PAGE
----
Wednesday, November 14, 2012

Ivy City Bus Depot Environmental Injustice

A proposed bus depot plan for Ivy City in Washington, DC has triggered charges of environmental injustice against the city.   Mayor Vincent C. Gray's (D) announced  plan to build a bus depot for 65 D.C-to-New York motorcoaches in Ivy City motivated residents to file a lawsuit to stop it.  Empower D.C., a community organizing group, helped residents file a lawsuit in D.C. Superior Court in July to stop the bus depot.  The city has filed court papers arguing that no laws were broken in selecting Ivy City for the bus depot. The suit claimed the depot would threaten the health of residents.
Mayor Gray’s plan calls for relocating at least 65 charter buses from their berths at Union Station while that facility undergoes a $7 billion renovation, which could take years. Under the plan, passengers would still be picked up and dropped off at the station, but most buses would sit in Ivy City until needed.
Ivy City is a 1.7-square-mile neighborhood just off New York Avenue. It was founded by African Americans in 1872. The neighborhood has three liquor stores, two carryouts, a nightclub, a group home, parking lots for school buses and public works vehicles, a halfway house and a juvenile-detention facility.  According to locals, about 20 percent of the residents in Ivy City have respiratory problems.  The biggest source of exhaust fumes is New York Avenue (Route 50), which is nearly.  Although scores of residents are clustered throughout the mix, there is no recreation facility, playground, library, job center (unemployment is near 50 percent) or day care.

Because Ivy City is a low-income African American community, residents feel city officials think it is okay to locate this facility here instead of the elsewhere in the city.  It measures only 1.7 square miles near the Maryland border in Northeast and has some of the city’s poorest residents, with an unemployment rate approaching 50 percent.  Ivy City is dotted with parking lots for scores of government vehicles — quarter-ton snowplows, salt trucks, parking-enforcement vehicles and school buses that belch exhaust as they rumble through the streets.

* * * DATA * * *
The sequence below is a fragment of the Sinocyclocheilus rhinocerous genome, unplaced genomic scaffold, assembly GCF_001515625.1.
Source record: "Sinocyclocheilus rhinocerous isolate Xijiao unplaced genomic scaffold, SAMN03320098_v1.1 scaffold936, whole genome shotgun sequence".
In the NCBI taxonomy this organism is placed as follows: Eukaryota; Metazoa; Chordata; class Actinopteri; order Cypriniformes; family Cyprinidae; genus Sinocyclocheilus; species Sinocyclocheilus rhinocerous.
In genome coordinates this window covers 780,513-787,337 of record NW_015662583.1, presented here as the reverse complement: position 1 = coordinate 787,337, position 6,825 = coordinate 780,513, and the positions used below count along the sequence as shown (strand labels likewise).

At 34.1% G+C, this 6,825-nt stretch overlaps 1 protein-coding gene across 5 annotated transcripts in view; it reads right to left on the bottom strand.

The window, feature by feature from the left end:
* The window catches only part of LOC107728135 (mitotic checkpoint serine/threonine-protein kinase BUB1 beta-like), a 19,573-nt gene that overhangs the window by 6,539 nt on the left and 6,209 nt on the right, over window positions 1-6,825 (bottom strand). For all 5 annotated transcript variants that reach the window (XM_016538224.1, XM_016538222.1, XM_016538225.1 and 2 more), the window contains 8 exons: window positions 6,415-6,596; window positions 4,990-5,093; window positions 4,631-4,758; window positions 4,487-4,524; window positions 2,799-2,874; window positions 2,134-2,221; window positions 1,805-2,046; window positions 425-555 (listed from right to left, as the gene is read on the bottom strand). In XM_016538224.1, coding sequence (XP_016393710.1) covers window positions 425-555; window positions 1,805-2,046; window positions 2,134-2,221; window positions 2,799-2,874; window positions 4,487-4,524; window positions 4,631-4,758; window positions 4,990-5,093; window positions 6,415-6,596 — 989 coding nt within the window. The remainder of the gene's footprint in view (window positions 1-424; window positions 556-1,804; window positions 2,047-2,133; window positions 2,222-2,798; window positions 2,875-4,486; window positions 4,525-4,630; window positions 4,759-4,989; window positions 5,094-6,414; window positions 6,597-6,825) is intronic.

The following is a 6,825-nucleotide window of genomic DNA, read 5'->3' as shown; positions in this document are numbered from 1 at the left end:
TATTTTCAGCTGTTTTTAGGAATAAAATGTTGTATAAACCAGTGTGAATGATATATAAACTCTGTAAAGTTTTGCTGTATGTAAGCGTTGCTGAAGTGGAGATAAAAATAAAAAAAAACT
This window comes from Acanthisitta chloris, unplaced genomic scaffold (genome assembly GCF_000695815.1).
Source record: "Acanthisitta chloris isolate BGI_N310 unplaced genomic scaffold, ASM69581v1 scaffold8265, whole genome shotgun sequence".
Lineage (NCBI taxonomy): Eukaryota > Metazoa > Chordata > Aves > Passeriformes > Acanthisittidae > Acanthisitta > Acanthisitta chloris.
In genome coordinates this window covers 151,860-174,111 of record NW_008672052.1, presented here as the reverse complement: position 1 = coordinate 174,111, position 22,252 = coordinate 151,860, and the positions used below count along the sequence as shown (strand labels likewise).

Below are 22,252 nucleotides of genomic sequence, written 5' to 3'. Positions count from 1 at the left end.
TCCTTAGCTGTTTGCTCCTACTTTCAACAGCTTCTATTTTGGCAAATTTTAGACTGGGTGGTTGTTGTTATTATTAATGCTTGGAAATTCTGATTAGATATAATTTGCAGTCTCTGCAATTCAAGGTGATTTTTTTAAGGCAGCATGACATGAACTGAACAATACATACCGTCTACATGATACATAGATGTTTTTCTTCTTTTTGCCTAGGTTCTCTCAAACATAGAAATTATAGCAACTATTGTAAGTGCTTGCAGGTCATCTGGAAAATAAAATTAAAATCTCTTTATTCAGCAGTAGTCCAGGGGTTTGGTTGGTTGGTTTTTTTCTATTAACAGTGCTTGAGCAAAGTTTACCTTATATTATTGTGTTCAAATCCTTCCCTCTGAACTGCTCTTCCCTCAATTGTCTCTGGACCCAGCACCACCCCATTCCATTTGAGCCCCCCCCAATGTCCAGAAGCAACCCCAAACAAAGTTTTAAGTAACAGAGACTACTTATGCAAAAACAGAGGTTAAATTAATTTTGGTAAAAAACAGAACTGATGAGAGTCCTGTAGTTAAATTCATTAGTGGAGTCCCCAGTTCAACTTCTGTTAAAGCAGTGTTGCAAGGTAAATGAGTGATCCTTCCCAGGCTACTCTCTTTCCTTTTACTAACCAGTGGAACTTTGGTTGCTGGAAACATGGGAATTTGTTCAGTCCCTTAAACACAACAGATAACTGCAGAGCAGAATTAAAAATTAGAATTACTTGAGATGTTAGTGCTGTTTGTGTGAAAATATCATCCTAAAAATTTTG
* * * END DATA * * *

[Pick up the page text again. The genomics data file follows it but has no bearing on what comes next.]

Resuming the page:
Ivy City is in Ward 5.  See AAEA report "Our Unfair Share" to see sources of pollution citywide and in Ward 5.
At a hearing in August, a judge appeared to sympathize with the suit’s claim that the city failed to inform Ivy City of its agreement with the Union Station Redevelopment Corp., a nonprofit group devoted to the station's restoration, and other partners before it was completed. The judge also expressed concern over the city’s apparent failure to conduct an environmental impact assessment, as the suit claims, in an area where residents suffer from respiratory problems. (Wash Post, Courtland Milloy, 11/13/2012, Wash Post, Darryl Fears, 8/12/2012)

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